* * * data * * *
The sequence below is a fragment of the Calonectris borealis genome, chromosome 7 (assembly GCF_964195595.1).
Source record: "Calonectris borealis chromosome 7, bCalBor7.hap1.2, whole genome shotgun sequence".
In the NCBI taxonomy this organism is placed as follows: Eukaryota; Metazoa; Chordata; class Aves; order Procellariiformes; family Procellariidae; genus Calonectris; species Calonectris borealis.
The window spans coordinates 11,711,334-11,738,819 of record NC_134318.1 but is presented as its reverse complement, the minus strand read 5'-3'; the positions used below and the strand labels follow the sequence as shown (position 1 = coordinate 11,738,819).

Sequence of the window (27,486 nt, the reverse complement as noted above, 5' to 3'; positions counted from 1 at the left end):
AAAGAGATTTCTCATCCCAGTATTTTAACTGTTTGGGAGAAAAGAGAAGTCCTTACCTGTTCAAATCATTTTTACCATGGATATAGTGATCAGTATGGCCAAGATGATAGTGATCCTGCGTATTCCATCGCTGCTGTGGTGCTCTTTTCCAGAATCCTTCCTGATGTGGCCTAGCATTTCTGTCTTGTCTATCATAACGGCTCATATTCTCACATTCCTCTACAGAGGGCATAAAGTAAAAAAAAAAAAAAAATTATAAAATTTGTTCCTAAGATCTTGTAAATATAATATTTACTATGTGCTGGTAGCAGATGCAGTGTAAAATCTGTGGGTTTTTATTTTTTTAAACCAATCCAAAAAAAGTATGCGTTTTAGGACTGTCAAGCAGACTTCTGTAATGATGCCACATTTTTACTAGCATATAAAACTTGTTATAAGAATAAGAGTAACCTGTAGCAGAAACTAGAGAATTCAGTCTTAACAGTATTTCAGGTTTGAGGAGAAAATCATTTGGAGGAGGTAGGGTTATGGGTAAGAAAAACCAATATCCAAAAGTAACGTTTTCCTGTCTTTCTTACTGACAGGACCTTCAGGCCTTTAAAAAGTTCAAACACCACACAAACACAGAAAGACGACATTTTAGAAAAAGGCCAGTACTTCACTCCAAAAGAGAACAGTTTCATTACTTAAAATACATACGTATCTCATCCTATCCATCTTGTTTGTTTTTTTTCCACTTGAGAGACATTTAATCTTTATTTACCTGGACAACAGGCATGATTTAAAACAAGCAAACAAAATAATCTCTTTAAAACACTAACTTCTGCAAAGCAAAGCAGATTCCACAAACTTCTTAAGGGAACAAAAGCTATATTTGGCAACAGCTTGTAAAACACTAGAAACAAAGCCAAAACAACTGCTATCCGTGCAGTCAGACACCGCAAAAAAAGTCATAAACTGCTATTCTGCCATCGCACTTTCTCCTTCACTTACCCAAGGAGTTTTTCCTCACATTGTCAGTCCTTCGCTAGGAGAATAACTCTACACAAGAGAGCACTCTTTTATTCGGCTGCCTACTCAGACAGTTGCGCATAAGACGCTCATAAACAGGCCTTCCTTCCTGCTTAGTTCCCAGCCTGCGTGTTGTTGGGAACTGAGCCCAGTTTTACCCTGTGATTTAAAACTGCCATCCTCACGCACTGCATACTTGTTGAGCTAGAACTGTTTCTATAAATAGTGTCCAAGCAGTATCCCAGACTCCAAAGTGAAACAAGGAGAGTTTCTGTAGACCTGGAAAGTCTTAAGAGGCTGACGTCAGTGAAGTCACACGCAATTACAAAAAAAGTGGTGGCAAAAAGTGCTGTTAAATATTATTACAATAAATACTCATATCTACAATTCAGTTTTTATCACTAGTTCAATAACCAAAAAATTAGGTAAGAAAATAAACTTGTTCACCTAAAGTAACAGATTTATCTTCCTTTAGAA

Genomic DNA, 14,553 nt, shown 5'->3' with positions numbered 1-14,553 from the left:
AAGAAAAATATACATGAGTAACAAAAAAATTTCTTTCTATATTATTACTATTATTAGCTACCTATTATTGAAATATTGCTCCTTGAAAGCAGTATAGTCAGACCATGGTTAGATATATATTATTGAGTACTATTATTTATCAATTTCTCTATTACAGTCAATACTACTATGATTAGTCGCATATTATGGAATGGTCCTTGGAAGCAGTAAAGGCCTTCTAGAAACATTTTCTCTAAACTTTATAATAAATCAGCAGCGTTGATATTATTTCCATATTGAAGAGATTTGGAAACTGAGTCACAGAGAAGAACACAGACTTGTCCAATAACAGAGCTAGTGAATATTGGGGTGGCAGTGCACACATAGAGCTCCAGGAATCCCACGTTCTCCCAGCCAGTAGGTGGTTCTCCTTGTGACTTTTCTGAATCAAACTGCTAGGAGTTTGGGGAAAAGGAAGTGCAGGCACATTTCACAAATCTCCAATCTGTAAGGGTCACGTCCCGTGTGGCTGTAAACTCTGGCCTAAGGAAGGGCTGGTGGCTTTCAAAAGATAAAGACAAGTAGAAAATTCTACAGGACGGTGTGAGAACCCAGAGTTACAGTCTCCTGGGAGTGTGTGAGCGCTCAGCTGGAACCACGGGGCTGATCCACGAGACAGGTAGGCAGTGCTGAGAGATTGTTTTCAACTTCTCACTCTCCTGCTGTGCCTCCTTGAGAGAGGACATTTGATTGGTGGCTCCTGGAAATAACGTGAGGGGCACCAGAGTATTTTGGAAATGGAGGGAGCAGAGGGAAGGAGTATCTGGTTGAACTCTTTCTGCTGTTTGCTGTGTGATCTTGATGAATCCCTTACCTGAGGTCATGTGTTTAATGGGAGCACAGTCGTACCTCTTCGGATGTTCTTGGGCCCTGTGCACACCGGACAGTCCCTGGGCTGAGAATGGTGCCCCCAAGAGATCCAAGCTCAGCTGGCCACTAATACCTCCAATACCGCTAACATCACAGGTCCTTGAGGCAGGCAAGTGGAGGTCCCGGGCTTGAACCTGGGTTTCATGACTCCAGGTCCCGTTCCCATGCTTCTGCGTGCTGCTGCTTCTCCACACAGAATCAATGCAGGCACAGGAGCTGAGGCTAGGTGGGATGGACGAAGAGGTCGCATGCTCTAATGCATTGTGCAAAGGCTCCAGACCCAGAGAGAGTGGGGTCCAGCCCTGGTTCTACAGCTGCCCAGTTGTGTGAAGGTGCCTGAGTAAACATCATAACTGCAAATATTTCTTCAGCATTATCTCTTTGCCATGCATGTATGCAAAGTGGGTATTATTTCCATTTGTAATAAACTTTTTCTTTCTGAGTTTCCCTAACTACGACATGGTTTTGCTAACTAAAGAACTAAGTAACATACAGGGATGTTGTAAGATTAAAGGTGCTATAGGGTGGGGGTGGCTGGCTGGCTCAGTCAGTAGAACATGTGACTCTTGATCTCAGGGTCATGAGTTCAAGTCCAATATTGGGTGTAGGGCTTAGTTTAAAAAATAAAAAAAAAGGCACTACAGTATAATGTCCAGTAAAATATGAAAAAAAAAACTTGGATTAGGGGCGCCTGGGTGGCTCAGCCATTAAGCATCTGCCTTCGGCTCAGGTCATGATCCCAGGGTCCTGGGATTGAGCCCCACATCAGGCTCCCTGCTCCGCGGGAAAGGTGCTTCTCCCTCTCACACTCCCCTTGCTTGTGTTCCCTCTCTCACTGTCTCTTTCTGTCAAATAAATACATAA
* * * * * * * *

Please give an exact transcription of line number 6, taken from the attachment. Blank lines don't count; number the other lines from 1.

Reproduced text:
AAAGAGATTTCTCATCCCAGTATTTTAACTGTTTGGGAGAAAAGAGAAGTCCTTACCTGTTCAAATCATTTTTACCATGGATATAGTGATCAGTATGGCCAAGATGATAGTGATCCTGCGTATTCCATCGCTGCTGTGGTGCTCTTTTCCAGAATCCTTCCTGATGTGGCCTAGCATTTCTGTCTTGTCTATCATAACGGCTCATATTCTCACATTCCTCTACAGAGGGCATAAAGTAAAAAAAAAAAAAAAATTATAAAATTTGTTCCTAAGATCTTGTAAATATAATATTTACTATGTGCTGGTAGCAGATGCAGTGTAAAATCTGTGGGTTTTTATTTTTTTAAACCAATCCAAAAAAAGTATGCGTTTTAGGACTGTCAAGCAGACTTCTGTAATGATGCCACATTTTTACTAGCATATAAAACTTGTTATAAGAATAAGAGTAACCTGTAGCAGAAACTAGAGAATTCAGTCTTAACAGTATTTCAGGTTTGAGGAGAAAATCATTTGGAGGAGGTAGGGTTATGGGTAAGAAAAACCAATATCCAAAAGTAACGTTTTCCTGTCTTTCTTACTGACAGGACCTTCAGGCCTTTAAAAAGTTCAAACACCACACAAACACAGAAAGACGACATTTTAGAAAAAGGCCAGTACTTCACTCCAAAAGAGAACAGTTTCATTACTTAAAATACATACGTATCTCATCCTATCCATCTTGTTTGTTTTTTTTCCACTTGAGAGACATTTAATCTTTATTTACCTGGACAACAGGCATGATTTAAAACAAGCAAACAAAATAATCTCTTTAAAACACTAACTTCTGCAAAGCAAAGCAGATTCCACAAACTTCTTAAGGGAACAAAAGCTATATTTGGCAACAGCTTGTAAAACACTAGAAACAAAGCCAAAACAACTGCTATCCGTGCAGTCAGACACCGCAAAAAAAGTCATAAACTGCTATTCTGCCATCGCACTTTCTCCTTCACTTACCCAAGGAGTTTTTCCTCACATTGTCAGTCCTTCGCTAGGAGAATAACTCTACACAAGAGAGCACTCTTTTATTCGGCTGCCTACTCAGACAGTTGCGCATAAGACGCTCATAAACAGGCCTTCCTTCCTGCTTAGTTCCCAGCCTGCGTGTTGTTGGGAACTGAGCCCAGTTTTACCCTGTGATTTAAAACTGCCATCCTCACGCACTGCATACTTGTTGAGCTAGAACTGTTTCTATAAATAGTGTCCAAGCAGTATCCCAGACTCCAAAGTGAAACAAGGAGAGTTTCTGTAGACCTGGAAAGTCTTAAGAGGCTGACGTCAGTGAAGTCACACGCAATTACAAAAAAAGTGGTGGCAAAAAGTGCTGTTAAATATTATTACAATAAATACTCATATCTACAATTCAGTTTTTATCACTAGTTCAATAACCAAAAAATTAGGTAAGAAAATAAACTTGTTCACCTAAAGTAACAGATTTATCTTCCTTTAGAA